Medium 9781449311544

Make a Mind-Controlled Arduino Robot: Use Your Brain as a Remote

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Build a robot that responds to electrical activity in your brain—it’s easy and fun. If you’re familiar with Arduino and have basic mechanical building skills, this book will show you how to construct a robot that plays sounds, blinks lights, and reacts to signals from an affordable electroencephalography (EEG) headband. Concentrate and the robot will move. Focus more and it will go faster. Let your mind wander and the robot will slow down.

You’ll find complete instructions for building a simple robot chassis with servos, wheels, sensors, LEDs, and a speaker. You also get the code to program the Arduino microcontroller to receive wireless signals from the EEG. Your robot will astound anyone who wears the EEG headband.

This book will help you:

  • Connect an inexpensive EEG device to Arduino
  • Build a robot platform on wheels
  • Calculate a percentage value from a potentiometer reading
  • Mix colors with an RGB LED
  • Play tones with a piezo speaker
  • Write a program that makes the robot avoid boundaries
  • Create simple movement routines

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How to Contact Us

ePub

 

Tools and Parts

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Servo Motors

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Servo motors (Figure1-4) will be moving the wheels of our robot. The most usual type of servos have limited rotation. They are used when you need to turn the motor to a specific angle. In our robot, we only need to control speed and direction. And, of course, the motor needs to be able to turn freely. Continuous rotation servos are made for this. Almost any servo can be modified to continuous rotation, but its easier to buy a ready-made version.

Figure1-4.Continuous rotation servos

The Parallax (Futaba) continuous rotation servo is perfect for our needs. It has an external potentiometer adjustment screw, which allows identical centering of two servos effortlessly. Youll notice how handy this is later, when we program the movements for the robot.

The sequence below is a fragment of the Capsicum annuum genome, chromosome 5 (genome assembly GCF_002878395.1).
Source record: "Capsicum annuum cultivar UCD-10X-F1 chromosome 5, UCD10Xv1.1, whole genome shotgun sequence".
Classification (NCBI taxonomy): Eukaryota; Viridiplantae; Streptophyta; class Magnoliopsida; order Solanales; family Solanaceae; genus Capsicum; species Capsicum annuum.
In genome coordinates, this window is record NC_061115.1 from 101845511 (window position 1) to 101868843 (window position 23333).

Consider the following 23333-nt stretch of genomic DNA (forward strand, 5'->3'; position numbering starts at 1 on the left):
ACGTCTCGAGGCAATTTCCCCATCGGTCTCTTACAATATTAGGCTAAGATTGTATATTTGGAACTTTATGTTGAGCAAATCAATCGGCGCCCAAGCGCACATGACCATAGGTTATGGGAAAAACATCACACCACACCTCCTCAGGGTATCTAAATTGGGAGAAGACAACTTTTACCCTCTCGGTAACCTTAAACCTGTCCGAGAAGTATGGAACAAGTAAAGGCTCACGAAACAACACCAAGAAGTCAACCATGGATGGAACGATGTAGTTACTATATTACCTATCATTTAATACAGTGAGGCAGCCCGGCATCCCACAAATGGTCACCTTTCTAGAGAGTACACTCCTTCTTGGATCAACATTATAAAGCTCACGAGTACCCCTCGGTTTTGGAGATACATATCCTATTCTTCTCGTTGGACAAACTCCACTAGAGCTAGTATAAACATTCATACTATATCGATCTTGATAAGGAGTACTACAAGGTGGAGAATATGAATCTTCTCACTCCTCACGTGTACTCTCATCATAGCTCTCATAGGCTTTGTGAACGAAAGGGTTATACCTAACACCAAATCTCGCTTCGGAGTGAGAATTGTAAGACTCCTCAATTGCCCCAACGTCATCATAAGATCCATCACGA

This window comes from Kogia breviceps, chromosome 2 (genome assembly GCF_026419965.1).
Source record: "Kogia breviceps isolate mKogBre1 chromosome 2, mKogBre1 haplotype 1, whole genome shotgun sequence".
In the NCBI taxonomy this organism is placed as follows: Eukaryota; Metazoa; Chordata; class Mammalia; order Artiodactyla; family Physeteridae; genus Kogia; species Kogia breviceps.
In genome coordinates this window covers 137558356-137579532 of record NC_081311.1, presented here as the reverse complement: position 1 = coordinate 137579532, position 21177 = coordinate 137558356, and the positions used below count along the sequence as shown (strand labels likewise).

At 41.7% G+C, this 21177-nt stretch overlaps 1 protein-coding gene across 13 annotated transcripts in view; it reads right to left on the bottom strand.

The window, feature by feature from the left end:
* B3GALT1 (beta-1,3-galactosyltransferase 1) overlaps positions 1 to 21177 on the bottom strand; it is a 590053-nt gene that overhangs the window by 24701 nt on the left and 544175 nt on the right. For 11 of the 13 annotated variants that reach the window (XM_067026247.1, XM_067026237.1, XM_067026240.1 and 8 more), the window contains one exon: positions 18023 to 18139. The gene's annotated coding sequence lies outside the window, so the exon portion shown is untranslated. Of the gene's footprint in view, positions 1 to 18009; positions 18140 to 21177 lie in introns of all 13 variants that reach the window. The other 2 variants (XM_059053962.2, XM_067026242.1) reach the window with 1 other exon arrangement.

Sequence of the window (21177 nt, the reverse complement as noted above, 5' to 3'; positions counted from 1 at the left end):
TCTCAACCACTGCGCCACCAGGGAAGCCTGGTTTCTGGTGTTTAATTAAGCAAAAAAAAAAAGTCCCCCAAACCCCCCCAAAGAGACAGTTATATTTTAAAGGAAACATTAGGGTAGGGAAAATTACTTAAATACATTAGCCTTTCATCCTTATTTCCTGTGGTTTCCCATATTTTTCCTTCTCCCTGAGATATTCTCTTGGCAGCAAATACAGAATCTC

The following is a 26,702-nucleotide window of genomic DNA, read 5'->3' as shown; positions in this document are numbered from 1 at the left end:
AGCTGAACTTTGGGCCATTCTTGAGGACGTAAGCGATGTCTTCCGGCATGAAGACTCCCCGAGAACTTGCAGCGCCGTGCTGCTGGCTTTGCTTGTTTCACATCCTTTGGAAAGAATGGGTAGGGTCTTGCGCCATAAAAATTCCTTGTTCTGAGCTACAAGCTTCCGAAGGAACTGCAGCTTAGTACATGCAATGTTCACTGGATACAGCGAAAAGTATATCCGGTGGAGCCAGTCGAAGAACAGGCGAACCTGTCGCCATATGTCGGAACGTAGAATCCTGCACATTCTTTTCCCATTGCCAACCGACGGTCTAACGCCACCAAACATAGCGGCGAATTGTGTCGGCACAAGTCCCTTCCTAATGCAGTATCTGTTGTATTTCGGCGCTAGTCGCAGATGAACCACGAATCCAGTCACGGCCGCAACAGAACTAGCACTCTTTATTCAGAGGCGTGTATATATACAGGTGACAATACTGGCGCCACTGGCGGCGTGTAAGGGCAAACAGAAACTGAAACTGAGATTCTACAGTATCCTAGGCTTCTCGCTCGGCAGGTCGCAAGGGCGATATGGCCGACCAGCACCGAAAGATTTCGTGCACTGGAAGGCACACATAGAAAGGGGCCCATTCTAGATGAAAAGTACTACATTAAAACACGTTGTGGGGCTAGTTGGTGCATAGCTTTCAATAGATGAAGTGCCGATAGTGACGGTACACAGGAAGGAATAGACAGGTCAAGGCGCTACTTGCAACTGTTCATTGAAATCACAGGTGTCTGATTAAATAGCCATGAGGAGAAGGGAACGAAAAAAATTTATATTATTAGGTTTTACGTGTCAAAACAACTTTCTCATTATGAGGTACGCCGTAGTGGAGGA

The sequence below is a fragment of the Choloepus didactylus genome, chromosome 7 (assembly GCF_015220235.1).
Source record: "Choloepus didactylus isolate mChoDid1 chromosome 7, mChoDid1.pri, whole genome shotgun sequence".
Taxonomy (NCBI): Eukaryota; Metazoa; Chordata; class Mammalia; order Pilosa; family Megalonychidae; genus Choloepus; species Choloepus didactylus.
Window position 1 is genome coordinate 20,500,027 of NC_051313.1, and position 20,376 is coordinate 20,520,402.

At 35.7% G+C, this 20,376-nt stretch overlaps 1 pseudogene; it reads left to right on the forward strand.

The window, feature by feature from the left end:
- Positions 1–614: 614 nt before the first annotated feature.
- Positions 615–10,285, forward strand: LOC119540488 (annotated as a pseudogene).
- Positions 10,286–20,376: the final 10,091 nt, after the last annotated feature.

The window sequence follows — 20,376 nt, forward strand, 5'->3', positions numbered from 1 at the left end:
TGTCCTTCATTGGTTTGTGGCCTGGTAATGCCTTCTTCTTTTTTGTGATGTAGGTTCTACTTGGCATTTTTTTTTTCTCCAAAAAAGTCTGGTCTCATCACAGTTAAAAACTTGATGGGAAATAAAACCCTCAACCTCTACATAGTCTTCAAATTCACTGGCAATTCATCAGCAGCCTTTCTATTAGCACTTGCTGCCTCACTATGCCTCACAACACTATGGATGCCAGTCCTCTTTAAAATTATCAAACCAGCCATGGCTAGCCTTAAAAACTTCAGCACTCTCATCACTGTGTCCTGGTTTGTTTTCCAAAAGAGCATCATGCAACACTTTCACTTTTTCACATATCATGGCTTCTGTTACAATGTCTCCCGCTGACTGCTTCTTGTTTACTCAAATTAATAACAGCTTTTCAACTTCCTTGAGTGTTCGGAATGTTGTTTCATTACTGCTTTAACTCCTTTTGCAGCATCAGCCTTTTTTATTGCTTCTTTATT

If you want to learn how to modify any servo to continuous rotation, read the Soccer Robot chapter in our book Make: Arduino Bots and Gadgets (MABG), published by OReilly (2011).

Were going to use regular L-brackets to attach the servos. Attach two brackets to each servo with 3x10 mm screws, as shown in Figure1-5.

 

Chassis

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For the chassis youll need something that is robust enough to hold the robot together and can be shaped easily. Plywood, acrylic, or metal plate (Figure1-6) works well.

Our material of choice is Dibond, which is aluminum composite with polyethylene core. Its light, easy to cut, strong, and good looking. Best of all it happened to be free. Because its lightweight and flat, its used for printing advertising signs. Lucky for us, printing doesnt always go like it should, and tons of Dibond ends up in the trash.

Even if you dont have a sign-making store as your neighbor, you could find other useful material thrown away. For example, you shouldnt have any trouble finding a metal plate from computer parts or plywood from furniture. Choose a material that is easily available for you and that is comfortable to process with your tools and skills.

You dont need to limit yourself to traditional methods when making the chassis. If you have the access and necessary skill for 3D printer or laser cutter, go for it. Go to http://www.thingiverse.com for some inspiration on printed 3D objects.

 

Painting the Chassis

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Attaching Servos to the Chassis

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Attaching the Line-Detecting Sensor

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Cut a 3 cm piece from the aluminum pipe. To make sure that the pipe does not short-circuit the sensor, well put a round piece of felt pad on the other end. Make a hole in the felt pad so that you can push the screw easily through it (Figure1-12).

Figure1-12.3 cm piece of aluminum pipe for the line-detecting sensor and a felt pad to prevent short circuits

Put a 3x42 mm screw through the pipe and secure the line detector in the front of the robot (Figure1-13). The emitter/receiver part of the sensor has to be facing down.

Figure1-13.Line-detecting sensor attached

How does the line-detecting sensor work? It has a infrared emitter and a infrared detector. Reflective surfaces bounce the infrared light back to the infrared detector. So we know there is no line. This does not happen with nonreflective surface, such as a black line. Generally reflective surfaces are white and nonreflective ones are black. Just keep in mind that this is not always the case. We have had black paper that was more reflective than our white tape. With three or more line-detecting sensors, you can make a line-following robot. Instead of just turning around like our robot, line followers try to keep the black line in the center sensor. If the side sensors detect the line, the robot will turn until the center sensor sees the line again.

 

Wheels

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Attaching the RGB LED to Chassis